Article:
Intervention offers the opportunity to establish a solid foundation and eradicate misconceptions until such a time that the student or group can return confidently to the classroom.

The most able pupils also need an opportunity to develop and extend their learning in a situation that may not be happen in the larger classroom. This can promote enjoyment and a love of learning of the subject because the individual is being stretched and challenged to think more critically in Mathematics.

I have observed online tutoring in primary schools and although, in my opinion, it is a good way of supporting pupils I believe that a teacher/tutor working in the school is a better way forward. Having timetabled a one-to -one tutor working in a secondary school, I have seen first-hand the impact that this tutor has had on the students. They form a relationship with the tutor and connect with him/her at other times during the school day and this all helps to develop a greater confidence and enthusiasm for the subject and a connection with it.

Intervention in the secondary school needs to start with the year 7 as they transfer from primary school. SATs results are not always a clear indication of Mathematical ability, particularly if the children have not been taught by a Maths specialist. Also the summer holidays have a bit of a negative impact on children’s ability to remember some of the work that they have done previously.

Schools need to start the year 7 with critical thinking lessons to get them to begin to develop a reasoning approach to Maths because Maths is not just about algorithms but also about how to use them to solve problems. The students lacking in basic skills need to be targeted as soon as they arrive at secondary school, if not during the Summer holiday.

Summer Schools are a good way of helping children settle into the new school, form relationships with other pupils and some of the teaching staff, with time to have fun and enjoy Mathematics as well as improving necessary skills.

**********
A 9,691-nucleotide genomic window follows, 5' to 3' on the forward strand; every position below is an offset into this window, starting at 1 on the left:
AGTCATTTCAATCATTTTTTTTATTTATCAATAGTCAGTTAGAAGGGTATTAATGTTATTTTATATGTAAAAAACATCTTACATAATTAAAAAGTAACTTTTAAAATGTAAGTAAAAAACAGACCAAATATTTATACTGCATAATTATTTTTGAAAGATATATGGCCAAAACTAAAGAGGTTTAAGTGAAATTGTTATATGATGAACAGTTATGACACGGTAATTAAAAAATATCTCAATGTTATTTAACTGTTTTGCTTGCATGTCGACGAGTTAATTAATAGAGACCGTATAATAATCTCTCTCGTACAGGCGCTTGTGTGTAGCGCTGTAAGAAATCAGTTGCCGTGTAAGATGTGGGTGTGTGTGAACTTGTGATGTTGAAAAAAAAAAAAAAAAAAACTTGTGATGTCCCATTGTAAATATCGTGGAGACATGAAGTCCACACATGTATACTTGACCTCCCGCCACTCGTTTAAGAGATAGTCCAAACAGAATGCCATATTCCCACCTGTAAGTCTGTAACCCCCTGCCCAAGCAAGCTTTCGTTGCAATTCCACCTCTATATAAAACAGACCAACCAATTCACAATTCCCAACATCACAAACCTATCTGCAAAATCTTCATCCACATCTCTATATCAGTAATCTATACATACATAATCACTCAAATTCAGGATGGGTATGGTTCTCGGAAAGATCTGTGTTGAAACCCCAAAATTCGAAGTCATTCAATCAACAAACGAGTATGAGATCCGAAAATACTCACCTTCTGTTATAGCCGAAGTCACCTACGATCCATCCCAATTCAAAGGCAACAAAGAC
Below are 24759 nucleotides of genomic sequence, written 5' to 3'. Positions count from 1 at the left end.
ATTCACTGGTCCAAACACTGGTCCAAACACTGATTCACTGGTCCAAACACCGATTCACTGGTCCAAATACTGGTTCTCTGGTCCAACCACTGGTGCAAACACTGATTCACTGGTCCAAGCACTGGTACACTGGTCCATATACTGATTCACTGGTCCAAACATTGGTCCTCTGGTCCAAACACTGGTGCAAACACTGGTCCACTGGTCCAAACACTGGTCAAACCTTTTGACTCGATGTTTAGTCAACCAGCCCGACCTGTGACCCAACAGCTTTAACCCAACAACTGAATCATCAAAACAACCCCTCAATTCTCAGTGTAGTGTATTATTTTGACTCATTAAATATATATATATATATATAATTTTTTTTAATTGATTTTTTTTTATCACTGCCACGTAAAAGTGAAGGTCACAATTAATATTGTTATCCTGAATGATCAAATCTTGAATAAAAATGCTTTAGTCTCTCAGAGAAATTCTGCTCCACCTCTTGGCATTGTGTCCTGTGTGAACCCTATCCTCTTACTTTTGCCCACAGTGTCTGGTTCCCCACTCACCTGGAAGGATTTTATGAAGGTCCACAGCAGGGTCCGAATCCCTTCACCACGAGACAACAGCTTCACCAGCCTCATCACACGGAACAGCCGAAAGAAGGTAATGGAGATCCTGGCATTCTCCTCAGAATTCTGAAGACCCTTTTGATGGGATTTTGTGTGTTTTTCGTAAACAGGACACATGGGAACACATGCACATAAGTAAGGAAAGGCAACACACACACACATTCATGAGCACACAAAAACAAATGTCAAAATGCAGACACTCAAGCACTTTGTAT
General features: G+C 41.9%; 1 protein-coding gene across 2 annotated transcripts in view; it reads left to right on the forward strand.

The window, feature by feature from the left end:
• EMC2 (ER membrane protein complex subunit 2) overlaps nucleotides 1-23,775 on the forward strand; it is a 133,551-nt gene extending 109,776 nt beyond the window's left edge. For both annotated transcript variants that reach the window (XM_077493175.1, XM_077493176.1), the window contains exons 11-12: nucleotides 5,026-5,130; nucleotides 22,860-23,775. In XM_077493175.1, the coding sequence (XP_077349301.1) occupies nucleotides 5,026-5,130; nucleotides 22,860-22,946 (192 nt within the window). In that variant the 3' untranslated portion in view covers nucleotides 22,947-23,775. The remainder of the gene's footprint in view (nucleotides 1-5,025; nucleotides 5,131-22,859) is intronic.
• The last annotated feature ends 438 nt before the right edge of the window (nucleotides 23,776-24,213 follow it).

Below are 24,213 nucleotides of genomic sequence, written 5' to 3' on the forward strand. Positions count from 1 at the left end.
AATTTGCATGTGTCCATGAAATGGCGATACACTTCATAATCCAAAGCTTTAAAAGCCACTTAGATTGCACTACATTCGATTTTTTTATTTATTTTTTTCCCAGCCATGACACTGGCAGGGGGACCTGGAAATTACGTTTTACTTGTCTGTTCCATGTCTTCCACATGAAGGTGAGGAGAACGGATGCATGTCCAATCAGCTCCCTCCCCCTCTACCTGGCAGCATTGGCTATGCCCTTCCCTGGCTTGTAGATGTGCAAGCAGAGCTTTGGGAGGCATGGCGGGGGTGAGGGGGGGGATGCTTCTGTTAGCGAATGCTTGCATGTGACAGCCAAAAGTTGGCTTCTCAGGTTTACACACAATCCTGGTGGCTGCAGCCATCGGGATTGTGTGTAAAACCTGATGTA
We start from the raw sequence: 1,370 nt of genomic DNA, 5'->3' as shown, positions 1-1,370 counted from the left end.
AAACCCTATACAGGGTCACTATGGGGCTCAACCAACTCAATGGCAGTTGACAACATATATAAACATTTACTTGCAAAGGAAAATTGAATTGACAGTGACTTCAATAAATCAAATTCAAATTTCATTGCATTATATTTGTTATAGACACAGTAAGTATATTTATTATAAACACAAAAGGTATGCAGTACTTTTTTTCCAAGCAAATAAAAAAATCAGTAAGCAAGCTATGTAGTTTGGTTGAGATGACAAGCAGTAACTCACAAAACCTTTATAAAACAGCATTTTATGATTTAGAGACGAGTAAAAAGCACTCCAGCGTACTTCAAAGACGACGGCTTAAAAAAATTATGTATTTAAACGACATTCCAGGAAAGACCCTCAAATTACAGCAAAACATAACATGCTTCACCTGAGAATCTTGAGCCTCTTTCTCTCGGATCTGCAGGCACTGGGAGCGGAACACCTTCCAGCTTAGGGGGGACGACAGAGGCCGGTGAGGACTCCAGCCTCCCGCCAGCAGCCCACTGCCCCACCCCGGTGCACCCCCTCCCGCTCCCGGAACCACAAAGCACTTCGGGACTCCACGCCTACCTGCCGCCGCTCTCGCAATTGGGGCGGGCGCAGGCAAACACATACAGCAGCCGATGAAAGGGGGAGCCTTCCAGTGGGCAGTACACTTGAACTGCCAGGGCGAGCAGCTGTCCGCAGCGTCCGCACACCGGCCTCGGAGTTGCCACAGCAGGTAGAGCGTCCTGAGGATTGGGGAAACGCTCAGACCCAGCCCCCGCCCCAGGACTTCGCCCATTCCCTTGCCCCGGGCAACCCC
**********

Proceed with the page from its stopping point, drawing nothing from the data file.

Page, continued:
A programme of intervention, with a student booklet in which they can work, followed by some testing to check on progress could be organised. This needs to be followed up by recommendations for the next stage of intervention.

I am a firm believer that intervention sessions should not come out of their subject lesson, as this is defeating the object and putting students further behind in the work in their own subjects and I also believe that this is true for English. If we are to get children to be capable learners across the board these two subjects underpin all of the curriculum in schools and good learning in both will have a “knock on effect” for all subjects. This needs to be carried on into year 8 and beyond if necessary and perhaps intervention sessions after school. In some schools there is an enrichment or co-curricular time during the course of a school week that could also be used for intervention for year 7s as well as for year 11 students.

Schools could also have a numeracy passport that has to be completed/passed by the end of the year in order for them to be able to progress. There are other ways of doing this, for example, a small group could be run as an intervention group within mathematics lessons, where the scheme of work is not run but the intervention programme is used instead.

A lot is dependent on staffing allocation within the school. Serious decisions would have to made to facilitate this if the school is determined to make an impact on learners to improve Maths (and English).

In some stage of their school career, a numeracy across the curriculum will also have great benefits for all subjects and students will start to be able to see the links.

If all this were to happen in schools, hopefully, there would not be a need for intervention as late as year 11!

I know that I have made a difference to the lives of all the students that I have taught because their grades have all improved and this has given them opportunities to move on to their choices for further education,  but I will never feel that I have been able to do enough to help them develop the love that I have of the subject and the challenges that it offers.

The students always become “my students” wherever I work and I cannot wait to see their results when they are released in August.

Leave a Reply

The author

Chris is a Freelance Education Consultant, and senior leader, with a Leadership and Mathematics Specialism. She support Leadership teams in Teacher training, accelerating attainment, behaviour management and Mathematics in primary and Secondary schools.

Subscribe to the monthly bloggers digest

Cookies and Privacy
Like many sites this site uses cookies. Privacy Policy » OK